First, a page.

Many vital police services – from witness protection to fingerprint databasing – could collapse as a result a shake-up of crime-fighting, the president of the Association of Police Chief Officers (Acpo) will warn today.
In the opening address to the Acpo summer conference, Sir Hugh Orde will tell politicians they need a "serious reality check" if they wish to fulfil their pledge to change the face of British policing, or risk leaving the public at the mercy of criminals and terrorists.
He will tell guests, including the Home Secretary, Theresa May, that the planned changes have left police in confusion and disarray, at a time when they are faced with their greatest challenge to ensuring public safety in the 180-year history of organised policing. Sir Hugh will demand politicians "bring order to the chaos".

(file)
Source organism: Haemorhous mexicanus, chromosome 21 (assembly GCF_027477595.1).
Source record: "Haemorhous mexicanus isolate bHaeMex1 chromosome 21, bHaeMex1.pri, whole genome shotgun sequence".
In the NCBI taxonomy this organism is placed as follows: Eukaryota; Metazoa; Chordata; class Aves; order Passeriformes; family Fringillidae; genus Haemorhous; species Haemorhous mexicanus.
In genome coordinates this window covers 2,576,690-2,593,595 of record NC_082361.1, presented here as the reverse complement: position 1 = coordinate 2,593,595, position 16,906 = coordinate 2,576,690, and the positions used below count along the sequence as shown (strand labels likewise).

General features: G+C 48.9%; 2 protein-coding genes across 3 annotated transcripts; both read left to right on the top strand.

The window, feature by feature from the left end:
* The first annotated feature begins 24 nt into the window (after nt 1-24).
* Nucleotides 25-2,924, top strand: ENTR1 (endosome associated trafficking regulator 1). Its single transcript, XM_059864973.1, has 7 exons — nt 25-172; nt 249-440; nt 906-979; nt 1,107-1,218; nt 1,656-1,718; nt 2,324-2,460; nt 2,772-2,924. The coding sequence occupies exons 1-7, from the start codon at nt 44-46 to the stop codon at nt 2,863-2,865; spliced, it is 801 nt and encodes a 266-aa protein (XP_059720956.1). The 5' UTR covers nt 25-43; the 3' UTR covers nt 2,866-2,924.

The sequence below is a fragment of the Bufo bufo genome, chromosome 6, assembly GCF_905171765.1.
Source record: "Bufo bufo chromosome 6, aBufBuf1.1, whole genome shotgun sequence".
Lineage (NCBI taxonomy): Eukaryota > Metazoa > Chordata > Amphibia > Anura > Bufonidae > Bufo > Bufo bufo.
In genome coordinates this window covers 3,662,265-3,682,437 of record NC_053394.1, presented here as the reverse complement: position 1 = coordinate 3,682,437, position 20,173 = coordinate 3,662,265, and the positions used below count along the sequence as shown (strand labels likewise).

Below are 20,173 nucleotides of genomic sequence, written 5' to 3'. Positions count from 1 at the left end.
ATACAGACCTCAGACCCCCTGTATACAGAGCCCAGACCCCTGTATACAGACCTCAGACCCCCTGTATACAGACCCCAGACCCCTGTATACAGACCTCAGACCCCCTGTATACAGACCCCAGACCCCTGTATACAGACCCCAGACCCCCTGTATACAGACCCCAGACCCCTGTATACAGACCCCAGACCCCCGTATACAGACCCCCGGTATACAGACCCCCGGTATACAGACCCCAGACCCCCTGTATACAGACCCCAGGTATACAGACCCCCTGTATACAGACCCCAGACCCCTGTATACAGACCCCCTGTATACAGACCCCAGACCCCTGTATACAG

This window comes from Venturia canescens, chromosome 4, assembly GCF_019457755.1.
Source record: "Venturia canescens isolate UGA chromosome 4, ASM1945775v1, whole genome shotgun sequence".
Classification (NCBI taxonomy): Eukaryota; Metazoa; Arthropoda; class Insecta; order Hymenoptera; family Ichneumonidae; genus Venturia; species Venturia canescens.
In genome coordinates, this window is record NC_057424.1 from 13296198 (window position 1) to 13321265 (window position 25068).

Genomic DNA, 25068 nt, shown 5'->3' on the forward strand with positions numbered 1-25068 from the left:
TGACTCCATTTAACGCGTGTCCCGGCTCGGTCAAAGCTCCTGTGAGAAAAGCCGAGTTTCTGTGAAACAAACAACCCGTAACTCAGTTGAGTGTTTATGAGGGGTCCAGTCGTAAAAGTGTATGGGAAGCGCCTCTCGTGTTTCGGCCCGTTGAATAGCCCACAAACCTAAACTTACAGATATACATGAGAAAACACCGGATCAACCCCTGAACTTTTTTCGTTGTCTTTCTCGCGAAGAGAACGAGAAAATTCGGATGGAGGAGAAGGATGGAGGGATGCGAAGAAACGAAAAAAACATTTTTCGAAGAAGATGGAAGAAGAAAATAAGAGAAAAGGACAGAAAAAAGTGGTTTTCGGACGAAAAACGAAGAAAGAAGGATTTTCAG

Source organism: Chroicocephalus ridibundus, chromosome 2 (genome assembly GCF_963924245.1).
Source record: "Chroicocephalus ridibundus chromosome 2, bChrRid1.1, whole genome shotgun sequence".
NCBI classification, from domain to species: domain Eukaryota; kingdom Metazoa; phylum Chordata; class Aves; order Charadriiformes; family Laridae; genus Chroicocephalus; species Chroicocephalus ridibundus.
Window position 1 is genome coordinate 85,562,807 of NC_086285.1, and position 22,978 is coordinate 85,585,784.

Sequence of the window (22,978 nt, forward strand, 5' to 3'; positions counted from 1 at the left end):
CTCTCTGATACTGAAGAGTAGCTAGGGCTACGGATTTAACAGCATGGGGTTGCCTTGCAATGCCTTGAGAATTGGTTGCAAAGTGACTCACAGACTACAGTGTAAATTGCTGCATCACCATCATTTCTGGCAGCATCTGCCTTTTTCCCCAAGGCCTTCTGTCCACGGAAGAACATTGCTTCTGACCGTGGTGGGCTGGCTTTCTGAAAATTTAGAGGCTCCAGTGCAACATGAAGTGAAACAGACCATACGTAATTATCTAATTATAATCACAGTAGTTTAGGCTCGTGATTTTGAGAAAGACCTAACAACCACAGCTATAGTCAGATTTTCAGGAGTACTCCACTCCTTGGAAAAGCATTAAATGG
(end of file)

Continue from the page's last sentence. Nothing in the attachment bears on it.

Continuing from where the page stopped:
One of the most explosive issues is the "chaos" over what will happen to several key centralised crime-fighting weapons that he says will become "homeless and unfunded" once their parent body, the NPIA, is phased out. "Unless greater clarity emerges in the very near future, I fear that we run the risk of compromising the safety of citizens for reasons of expediency," he will say.
The reforms are among a series of measures introduced by the Home Secretary to shave £2.2bn a year from the police's national budget.